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Magistrate Recommends Adverse Inference Instruction Based in Part on Former Employee’s Cancellation of Personal Yahoo Email Account

Posted in CASE SUMMARIES

Easton Sports, Inc. v. Warrior LaCrosse, Inc., 2006 WL 2811261 (E.D. Mich. Sept. 28, 2006)

Plaintiff was in the business of manufacturing and selling a variety of hockey equipment; the defendants were related sporting goods companies that, at the time of the events giving rise to the complaint, were entering into the hockey equipment business through the acquisition of a hockey equipment manufacturer. Plaintiff alleged that defendants sought to enter the hockey equipment business through a “campaign of industrial espionage, stealing Easton’s trade secrets and raiding its employees.” Plaintiff alleged that defendants had used secret inducements to entice Hamoyun Ghassemi to steal its proprietary information and go to work for defendants. Before leaving plaintiff’s employ, Ghassemi downloaded numerous files and used his personal Yahoo account to forward files to himself and to defendants. The day after the complaint was filed, in which it was alleged that Ghassemi misappropriated plaintiff’s documents and used his personal Yahoo account to communicate with defendants, Ghassemi cancelled his Yahoo account. (Ghassemi was not named as a defendant in the complaint.)

The court found that Ghassemi’s cancellation of his account “resulted in the destruction of Yahoo records concerning his computer use.”  The magistrate judge further found:

I am persuaded that Homayoun Ghassemi inappropriately accessed numerous confidential electronic documents in Easton’s computer record system. I am satisfied that Ghassemi transferred at least a portion of those records to his personal Yahoo computer service account. I find that Ghassemi corruptly terminated his Yahoo computer service contract with the intent to bring about the destruction of any information or data compiled or stored through that service. I further find that Ghassemi inappropriately copied confidential Easton business information to a compact disc (“CD”); that he retained control of the disc following the termination of his employment with the Plaintiff; and that he thereafter accessed the contents of the disc through the computer assigned to him by Warrior. That information, however, was deleted (apparently by Ghassemi) after the filing of this lawsuit, but prior to the court ordered examination of the computer hard drive.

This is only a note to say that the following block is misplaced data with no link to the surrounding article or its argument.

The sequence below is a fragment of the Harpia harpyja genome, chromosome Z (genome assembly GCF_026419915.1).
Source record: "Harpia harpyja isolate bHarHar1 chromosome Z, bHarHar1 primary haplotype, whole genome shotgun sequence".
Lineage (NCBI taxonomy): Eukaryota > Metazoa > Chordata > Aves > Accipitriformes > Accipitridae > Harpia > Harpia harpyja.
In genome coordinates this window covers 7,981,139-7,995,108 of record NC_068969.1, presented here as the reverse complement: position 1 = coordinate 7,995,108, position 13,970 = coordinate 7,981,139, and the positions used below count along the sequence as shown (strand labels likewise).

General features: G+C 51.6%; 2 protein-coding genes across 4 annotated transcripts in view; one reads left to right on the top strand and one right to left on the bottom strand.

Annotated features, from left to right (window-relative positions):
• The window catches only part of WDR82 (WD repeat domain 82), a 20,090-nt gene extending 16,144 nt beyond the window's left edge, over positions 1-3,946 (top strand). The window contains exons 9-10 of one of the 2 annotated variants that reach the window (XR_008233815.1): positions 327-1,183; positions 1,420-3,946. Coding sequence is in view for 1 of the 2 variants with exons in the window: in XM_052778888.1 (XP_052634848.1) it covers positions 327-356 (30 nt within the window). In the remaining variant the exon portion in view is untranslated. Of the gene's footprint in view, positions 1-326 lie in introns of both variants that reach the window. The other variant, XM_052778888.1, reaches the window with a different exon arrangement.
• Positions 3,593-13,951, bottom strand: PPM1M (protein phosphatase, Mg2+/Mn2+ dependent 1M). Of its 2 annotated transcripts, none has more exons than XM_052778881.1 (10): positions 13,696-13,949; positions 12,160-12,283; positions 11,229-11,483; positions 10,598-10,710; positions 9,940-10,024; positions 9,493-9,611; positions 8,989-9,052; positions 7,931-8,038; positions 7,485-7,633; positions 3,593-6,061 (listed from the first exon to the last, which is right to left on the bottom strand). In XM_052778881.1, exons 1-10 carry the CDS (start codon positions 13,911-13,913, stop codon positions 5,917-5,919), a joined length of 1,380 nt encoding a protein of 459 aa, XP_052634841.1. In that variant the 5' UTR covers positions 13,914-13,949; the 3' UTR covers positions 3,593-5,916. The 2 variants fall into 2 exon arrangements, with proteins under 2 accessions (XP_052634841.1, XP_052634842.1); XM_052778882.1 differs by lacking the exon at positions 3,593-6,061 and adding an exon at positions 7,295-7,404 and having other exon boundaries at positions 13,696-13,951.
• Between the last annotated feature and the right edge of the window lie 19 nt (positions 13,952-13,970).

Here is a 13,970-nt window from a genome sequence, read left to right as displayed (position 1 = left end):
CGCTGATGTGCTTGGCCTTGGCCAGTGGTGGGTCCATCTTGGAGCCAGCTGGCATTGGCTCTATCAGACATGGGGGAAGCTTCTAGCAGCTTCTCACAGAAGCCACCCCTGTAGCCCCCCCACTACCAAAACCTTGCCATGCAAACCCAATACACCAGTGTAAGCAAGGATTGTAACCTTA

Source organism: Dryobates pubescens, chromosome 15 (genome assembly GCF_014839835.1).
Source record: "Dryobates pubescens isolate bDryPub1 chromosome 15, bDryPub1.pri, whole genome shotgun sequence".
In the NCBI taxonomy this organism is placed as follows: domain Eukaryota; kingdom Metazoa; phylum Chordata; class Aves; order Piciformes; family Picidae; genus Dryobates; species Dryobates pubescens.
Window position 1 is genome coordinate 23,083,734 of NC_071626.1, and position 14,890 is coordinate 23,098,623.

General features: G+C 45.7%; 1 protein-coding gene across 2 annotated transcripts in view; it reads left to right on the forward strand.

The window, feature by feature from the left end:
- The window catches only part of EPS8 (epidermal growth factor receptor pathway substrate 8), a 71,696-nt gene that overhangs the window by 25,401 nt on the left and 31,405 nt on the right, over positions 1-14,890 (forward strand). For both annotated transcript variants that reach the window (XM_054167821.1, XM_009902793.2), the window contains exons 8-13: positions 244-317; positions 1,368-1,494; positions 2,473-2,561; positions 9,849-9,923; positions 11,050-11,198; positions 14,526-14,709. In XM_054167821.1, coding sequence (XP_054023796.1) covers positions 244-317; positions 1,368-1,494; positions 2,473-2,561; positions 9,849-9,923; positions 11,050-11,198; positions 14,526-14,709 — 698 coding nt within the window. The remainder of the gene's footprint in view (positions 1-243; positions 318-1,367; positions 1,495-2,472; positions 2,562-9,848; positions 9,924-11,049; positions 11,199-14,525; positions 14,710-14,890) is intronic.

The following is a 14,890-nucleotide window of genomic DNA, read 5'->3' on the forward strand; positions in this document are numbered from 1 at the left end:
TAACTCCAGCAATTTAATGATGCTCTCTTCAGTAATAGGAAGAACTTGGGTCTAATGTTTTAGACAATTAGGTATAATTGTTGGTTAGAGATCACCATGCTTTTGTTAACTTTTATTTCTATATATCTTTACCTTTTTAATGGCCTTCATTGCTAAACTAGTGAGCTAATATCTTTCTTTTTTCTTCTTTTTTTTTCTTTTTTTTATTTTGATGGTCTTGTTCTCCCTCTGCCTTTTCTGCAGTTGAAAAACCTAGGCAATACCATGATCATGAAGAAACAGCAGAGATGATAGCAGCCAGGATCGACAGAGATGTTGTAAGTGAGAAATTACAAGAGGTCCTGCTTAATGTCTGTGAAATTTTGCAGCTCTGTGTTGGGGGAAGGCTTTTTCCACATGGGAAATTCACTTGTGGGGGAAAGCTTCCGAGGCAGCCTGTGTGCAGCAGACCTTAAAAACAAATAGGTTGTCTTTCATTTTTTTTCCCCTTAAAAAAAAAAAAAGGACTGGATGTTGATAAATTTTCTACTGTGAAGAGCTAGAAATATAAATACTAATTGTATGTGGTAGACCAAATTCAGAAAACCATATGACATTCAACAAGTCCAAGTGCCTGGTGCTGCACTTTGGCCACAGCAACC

(Emphasis added.)  Additional findings with respect to the former employee’s Yahoo email account include:

  • “A substantial amount of confidential Easton information was transferred to Ghassemi’s personal Yahoo account . . .” 
  • “The evidence further discloses that Ghassemi terminated his Yahoo contract for computer services immediately after Warrior received notice of Plaintiff’s lawsuit. The inevitable, and fully foreseeable result of that contract termination was the loss of relevant evidence which would otherwise have been recoverable. Ghassemi’s destruction of that evidence . . . occurred during his agency relationship with Warrior, long after Easton’s suspicions were communicated to him by Warrior, and immediately after the filing of this action.“ 
  • “No innocent explanation for Ghassemi’s destruction of his Yahoo account has been presented.” 
  • “It is impossible for Plaintiff to identify communications from Ghassemi’s Yahoo account which have been lost, and it would be unfair to insist upon a clear and definite showing of prejudice in light of the fact that Ghassemi, who clearly rendered assistance to Warrior long before his resignation was submitted to Easton, destroyed the most likely sources of corroborative proof.”

The magistrate concluded that the appropriate sanction for “defendants’ failure to prevent the spoliation of evidence by its agent, Ghassemi,” would be: (a) an order allowing plaintiff to present evidence of the defendants’ failure to preserve the electronic data; (b) an instruction to the jury that it may presume, based upon the spoliation, that the evidence destroyed would have been favorable to plaintiff; and (c) an order permitting counsel for Easton to argue in favor of the negative inference. The magistrate judge noted, however, that the ultimate decision in such matters “should be reserved to the trial judge.”